Recent Presentations by Institute Faculty

The Institute's Mark Koch and Megan McIntyre presented research at meetings of the Conference on College Composition and Communication this year.

Mark Koch presented at the New England CCCC, held at Boston University this past May. His presentation on map-making and multimodal composition stems from his longstanding interest in maps and critical cartography, which often find their way into his Writing 2-3 courses. His paper, "The Cartographic Argument: Writing Maps as a Multimodal Project," presented some of his experiences teaching with maps in his writing courses. Koch states that asking students to critically consider maps as rhetorical constructions helps them develop more sophisticated reading strategies and offers needful practice in "making deliberate choices while constructing meaning." Koch's presentation also emphasized that instructors of writing and their students do not need special training or expensive software to create cartographic multimodal compositions.

Mark Koch Wins Whiting Grant

Mark Koch, Interim Coordinator of Writing 2-3 in the Institute for Writing and Rhetoric, has been awarded a grant from the Marion and Jasper Whiting Foundation to work in London this summer on a project titled "The Rhetoric of Charity: The English Charity Sermon from 1680 to 1750." Koch will explore London libraries to discover more about the charity sermons of late 17th- and early 18th-century England.  His research shows that, while the Protestant Reformation eroded the traditional practice of almsgiving by asserting that divine grace is granted through faith alone and not through almsdeeds, there was nonetheless a need to fund institutions of poor relief and thus to formulate new rationales for charitable giving. The new incentives for charity were presented in numerous sermons beginning around the time of the Restoration. Many of these sermons argued that almsdeeds are accompanied with a sensual pleasure and articulated principles of sympathetic response.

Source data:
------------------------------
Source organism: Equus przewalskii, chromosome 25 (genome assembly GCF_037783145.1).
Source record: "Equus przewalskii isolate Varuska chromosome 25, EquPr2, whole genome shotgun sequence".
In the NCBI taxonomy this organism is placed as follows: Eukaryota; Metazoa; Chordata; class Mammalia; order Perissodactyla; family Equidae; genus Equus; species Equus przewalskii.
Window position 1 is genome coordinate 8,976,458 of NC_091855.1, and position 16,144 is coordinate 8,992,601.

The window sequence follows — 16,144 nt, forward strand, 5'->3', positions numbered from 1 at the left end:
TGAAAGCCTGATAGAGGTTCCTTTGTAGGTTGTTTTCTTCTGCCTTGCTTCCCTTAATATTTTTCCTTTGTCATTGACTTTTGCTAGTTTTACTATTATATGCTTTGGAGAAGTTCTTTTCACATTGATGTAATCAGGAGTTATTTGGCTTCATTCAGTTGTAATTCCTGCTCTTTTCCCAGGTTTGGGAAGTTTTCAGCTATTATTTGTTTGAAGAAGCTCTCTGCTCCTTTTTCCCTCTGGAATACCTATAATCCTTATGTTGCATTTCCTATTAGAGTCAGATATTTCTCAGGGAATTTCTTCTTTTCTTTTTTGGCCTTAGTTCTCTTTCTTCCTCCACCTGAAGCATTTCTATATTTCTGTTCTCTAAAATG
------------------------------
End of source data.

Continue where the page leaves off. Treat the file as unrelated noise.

Mark Koch on Maps & Critical Cartography

Mark Koch, Lecturer for the Institute for Writing & Rhetoric, employs a fascinating medium for reading and writing in his Writing 2 classroom: maps. Rooting his approach in the critical cartography that arose in the 1990s among scholars in geography and in the humanities, Koch takes the position that maps are never value-free images. Like all texts—they inscribe power relations. Accordingly, he not only teaches his students to read maps rhetorically, for their encoded messages, he also teaches them to think and to make discoveries by composing their own maps.